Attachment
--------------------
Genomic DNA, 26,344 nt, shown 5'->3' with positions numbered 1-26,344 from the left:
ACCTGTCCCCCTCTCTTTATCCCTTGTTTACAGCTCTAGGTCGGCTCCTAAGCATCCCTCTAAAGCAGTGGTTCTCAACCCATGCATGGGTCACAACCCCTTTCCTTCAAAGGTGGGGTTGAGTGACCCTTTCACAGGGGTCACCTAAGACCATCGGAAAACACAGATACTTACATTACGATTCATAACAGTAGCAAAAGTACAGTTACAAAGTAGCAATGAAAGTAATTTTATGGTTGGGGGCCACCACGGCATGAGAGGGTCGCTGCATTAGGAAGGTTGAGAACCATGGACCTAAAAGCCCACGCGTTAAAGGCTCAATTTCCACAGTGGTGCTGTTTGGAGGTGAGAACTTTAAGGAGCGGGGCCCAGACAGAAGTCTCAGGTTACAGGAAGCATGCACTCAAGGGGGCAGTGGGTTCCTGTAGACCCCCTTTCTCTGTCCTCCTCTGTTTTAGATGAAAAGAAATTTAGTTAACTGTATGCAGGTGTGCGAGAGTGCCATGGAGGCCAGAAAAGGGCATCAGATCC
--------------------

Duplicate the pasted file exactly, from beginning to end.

Genomic DNA, 26,344 nt, shown 5'->3' with positions numbered 1-26,344 from the left:
ACCTGTCCCCCTCTCTTTATCCCTTGTTTACAGCTCTAGGTCGGCTCCTAAGCATCCCTCTAAAGCAGTGGTTCTCAACCCATGCATGGGTCACAACCCCTTTCCTTCAAAGGTGGGGTTGAGTGACCCTTTCACAGGGGTCACCTAAGACCATCGGAAAACACAGATACTTACATTACGATTCATAACAGTAGCAAAAGTACAGTTACAAAGTAGCAATGAAAGTAATTTTATGGTTGGGGGCCACCACGGCATGAGAGGGTCGCTGCATTAGGAAGGTTGAGAACCATGGACCTAAAAGCCCACGCGTTAAAGGCTCAATTTCCACAGTGGTGCTGTTTGGAGGTGAGAACTTTAAGGAGCGGGGCCCAGACAGAAGTCTCAGGTTACAGGAAGCATGCACTCAAGGGGGCAGTGGGTTCCTGTAGACCCCCTTTCTCTGTCCTCCTCTGTTTTAGATGAAAAGAAATTTAGTTAACTGTATGCAGGTGTGCGAGAGTGCCATGGAGGCCAGAAAAGGGCATCAGATCC